By: Mitchell is Moving on May 2, 2016
I do feel much younger than my age and I am 11 months older than you. I am lucky in the sense that my family has the "never show your age" gene. My son is 40 and still gets carded. My grandmother was 101 when she died last year and people thought she was in her 70s. which given my age would be impossible. So while I look younger and feel younger ...I think one of the reasons people assume I am younger is that I have a very small athletic body. Because I work out a lot and am very fit, it gives the illusion of being more youthful than I really am.
By: Cheryl P. on May 2, 2016
People used to think I was younger. But not so much anymore, ever since my hair turned gray now fading to white. I blame that on my mother, who was prematurely gray -- she had gray hair when I was born..
By: Tom Sightings on May 2, 2016
I have always been told I look younger. Many people my age or older or even bit younger think of me as 5 or so years younger. Unfortunately, the much younger...not too sure. A couple of weeks ago I went to the local drug store and when i got my receipt and noticed they gave me the senior's discount! I am not 55 yet (will be 52) and was bothered by that but thrilled that I got a discount. ...no, I didn't correct her. I can't go by how old I feel. My pain is bad every day and many a 75 year old has walked faster than me but in my mind, I feel like I am a wise 25. Not stupid enough to do all the stupid things I did do but still dumb enough to think I can do all
By: Birgit on May 2, 2016
People always are telling me I look lots older than my age which will be 74 this October....I do ask myself how I got here so darn fast! I think it's a person's general attitude in life plus genetics! Have a great day!
By: Kathe W. on May 2, 2016
Sometimes people tell me I look younger than my 69.5. But I think they are lying and just trying to flatter me. I look my age. I am more agile then some my age and less than others. I could lose 25 pounds!!
By: Tabor on May 2, 2016
Facial hair adds year(s) for most men. I suppose it doesn't help much with hair growing in places that never had hair previously. LOL Good health helps you feel younger, and for many of us our memories fool us into thinking we can still accomplish tasks or activities we use to do.
By: Daniel LaFrance on May 2, 2016
Most of the time i just figure i am between birth and death, and that's enough to know about this age thing!
By: messymimi on May 2, 2016
I feel younger most of the time, but my knees are giving me fits and it makes me limp a little. But for the most part, I feel like I'm much younger than my 65 years.
By: Rick Watson on May 2, 2016
I have always looked older thanks to years of sun worship and some bad habits-smoking, etc. My fitness self however has always been younger which usually garnered me the almost compliment that I certainly am spry for my age. Then recently I lost 40 pounds on a heart healthy diet. Boy does that release the wrinkles when the fat dissolves.. Good thing I am not shopping for romance.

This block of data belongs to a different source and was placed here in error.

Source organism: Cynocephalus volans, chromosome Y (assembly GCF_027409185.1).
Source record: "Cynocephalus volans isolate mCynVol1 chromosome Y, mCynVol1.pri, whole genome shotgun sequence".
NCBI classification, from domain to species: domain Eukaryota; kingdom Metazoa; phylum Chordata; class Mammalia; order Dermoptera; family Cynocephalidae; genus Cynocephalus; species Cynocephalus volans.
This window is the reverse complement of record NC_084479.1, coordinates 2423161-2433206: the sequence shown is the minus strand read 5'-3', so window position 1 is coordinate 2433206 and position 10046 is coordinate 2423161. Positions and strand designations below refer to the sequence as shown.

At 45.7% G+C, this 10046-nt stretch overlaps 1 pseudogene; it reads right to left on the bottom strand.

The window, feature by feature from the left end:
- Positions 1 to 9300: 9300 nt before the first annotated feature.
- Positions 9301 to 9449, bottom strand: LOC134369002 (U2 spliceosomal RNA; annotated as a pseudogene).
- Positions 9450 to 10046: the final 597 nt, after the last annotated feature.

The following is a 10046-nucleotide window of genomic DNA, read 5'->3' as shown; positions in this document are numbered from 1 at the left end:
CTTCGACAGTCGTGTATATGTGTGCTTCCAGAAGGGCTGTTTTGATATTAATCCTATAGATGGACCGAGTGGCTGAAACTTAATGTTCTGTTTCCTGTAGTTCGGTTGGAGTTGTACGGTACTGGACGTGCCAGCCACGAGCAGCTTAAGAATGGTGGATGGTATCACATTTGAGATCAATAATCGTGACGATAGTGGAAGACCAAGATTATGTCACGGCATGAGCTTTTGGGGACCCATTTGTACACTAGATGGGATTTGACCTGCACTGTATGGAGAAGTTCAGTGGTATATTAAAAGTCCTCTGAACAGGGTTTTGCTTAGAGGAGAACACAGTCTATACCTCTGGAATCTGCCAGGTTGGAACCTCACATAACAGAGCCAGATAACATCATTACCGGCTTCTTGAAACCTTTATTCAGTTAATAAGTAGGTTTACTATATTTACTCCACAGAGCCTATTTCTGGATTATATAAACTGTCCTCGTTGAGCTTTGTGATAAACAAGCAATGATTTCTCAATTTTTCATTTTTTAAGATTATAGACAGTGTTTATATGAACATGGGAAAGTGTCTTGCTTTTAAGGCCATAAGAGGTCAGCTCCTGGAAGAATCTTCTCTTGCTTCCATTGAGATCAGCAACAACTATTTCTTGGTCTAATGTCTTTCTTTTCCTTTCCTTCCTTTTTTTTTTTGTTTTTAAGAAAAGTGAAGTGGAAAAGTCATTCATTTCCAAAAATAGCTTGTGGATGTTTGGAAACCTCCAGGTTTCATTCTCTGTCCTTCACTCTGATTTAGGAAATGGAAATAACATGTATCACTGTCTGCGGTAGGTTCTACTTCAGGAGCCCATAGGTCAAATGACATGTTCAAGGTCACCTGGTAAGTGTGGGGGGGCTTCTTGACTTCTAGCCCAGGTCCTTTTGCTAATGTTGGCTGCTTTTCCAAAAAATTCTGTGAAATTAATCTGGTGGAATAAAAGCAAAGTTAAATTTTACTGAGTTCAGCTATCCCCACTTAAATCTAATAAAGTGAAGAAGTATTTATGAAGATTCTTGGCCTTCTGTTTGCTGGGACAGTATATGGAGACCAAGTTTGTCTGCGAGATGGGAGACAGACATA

By: Arkansas Patti on May 2, 2016
Good question. I feel younger than my age. Now when it comes to looks that's another question. Looks and age are very subjective. Yes, there's a young person inside me! No old guy here!
By: redKline on May 2, 2016
My students peg me as 15-20 years younger than my actual age. L'Oreal is keeping my secret. My knees, however, beg to differ.
By: Val on May 2, 2016
How could you post my picture (with the cigar) without my permission?
By: fishducky on May 2, 2016
Hmmm....not sure how old I look, but let me tell you - all those people my age certainly look old! Off topic: I knew your family came from the Azores, and I've always known where they are located, but tonight I googled some images. Now I'm curious - have you ever visited there?
By: Pixel Peeper on May 2, 2016
I don't know if I feel younger than my age. how is 66 supposed to feel? I know when my mother turned 60 she declared that she was old now and didn't have to do anything and then she didn't. and got old and feeble. I swore not to do that. so I'm still (almost) as active as I ever was. I could do without some of the wrinkles and crepey skin.
By: Ellen Abbott on May 3, 2016
Like other boomers I'm mystified at way the years have rolled on. A big part of me still feels like a kid, though convincing the body about that is another matter. Good to hear you are taking tennis lessons. It's a great game. I started playing after our move to California and am probably in better shape now than I was in my 50's!
By: Tom Cochrun on May 3, 2016
I have often surprised people when I tell them how old I am. But lately I've begun to feel my age. Drat!
By: Bruce Taylor on May 3, 2016
"... a disarming immaturity most people mistake for youth..." Describes me to a T! Plus the being overweight (no wrinkles) & dying my hair. Just the other day someone told me that I could pass for someone in their 30s (I'm 52) - but since she's a good bit older than I am, I took that with a grain of salt. Ha!
By: The Bug on May 4, 2016